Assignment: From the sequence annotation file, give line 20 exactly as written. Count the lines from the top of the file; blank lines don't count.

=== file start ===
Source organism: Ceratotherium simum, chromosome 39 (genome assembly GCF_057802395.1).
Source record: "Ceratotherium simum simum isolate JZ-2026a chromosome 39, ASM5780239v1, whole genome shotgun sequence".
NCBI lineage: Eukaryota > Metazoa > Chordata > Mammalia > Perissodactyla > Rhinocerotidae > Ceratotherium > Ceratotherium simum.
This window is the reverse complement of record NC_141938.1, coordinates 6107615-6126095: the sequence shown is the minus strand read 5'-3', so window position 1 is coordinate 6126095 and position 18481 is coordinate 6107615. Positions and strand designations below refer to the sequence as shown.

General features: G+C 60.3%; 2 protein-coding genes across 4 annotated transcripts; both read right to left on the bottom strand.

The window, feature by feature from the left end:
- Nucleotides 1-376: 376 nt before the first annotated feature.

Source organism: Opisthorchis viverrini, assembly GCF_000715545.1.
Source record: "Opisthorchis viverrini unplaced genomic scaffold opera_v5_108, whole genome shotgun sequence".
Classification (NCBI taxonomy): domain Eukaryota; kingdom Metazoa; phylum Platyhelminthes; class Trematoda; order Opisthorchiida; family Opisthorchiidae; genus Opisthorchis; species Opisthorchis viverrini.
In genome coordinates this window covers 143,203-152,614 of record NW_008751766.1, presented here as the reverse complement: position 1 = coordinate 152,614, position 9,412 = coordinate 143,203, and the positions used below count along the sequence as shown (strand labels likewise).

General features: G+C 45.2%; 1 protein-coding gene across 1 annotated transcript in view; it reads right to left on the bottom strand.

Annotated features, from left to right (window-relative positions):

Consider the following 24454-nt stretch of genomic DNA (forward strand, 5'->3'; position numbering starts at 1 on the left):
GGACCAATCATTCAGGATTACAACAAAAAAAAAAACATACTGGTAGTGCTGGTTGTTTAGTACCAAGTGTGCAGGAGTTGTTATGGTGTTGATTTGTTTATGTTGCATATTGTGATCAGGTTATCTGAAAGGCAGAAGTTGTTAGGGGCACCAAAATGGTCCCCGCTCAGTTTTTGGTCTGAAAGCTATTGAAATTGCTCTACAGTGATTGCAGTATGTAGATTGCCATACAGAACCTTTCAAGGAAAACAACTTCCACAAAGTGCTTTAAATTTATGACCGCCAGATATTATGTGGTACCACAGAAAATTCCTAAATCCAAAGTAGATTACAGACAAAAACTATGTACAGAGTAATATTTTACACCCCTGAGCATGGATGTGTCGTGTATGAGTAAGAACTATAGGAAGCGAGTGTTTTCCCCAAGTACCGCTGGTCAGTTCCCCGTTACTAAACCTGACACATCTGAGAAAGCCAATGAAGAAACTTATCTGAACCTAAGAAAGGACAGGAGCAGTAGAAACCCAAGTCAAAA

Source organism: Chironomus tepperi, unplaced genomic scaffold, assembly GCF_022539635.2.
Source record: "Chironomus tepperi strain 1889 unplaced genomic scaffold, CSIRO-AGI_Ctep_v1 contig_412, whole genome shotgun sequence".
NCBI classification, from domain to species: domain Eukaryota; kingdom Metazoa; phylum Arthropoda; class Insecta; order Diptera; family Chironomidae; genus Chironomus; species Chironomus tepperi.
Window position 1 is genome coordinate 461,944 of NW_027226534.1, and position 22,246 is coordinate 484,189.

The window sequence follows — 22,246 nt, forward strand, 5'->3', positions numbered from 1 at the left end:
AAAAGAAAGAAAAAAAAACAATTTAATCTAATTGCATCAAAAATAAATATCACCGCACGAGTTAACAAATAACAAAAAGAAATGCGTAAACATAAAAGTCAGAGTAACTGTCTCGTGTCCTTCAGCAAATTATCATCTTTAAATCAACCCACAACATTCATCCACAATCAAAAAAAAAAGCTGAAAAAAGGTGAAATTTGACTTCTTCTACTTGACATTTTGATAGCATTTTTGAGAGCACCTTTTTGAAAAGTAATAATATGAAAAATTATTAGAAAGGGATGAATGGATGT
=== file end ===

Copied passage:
The window sequence follows — 22,246 nt, forward strand, 5'->3', positions numbered from 1 at the left end: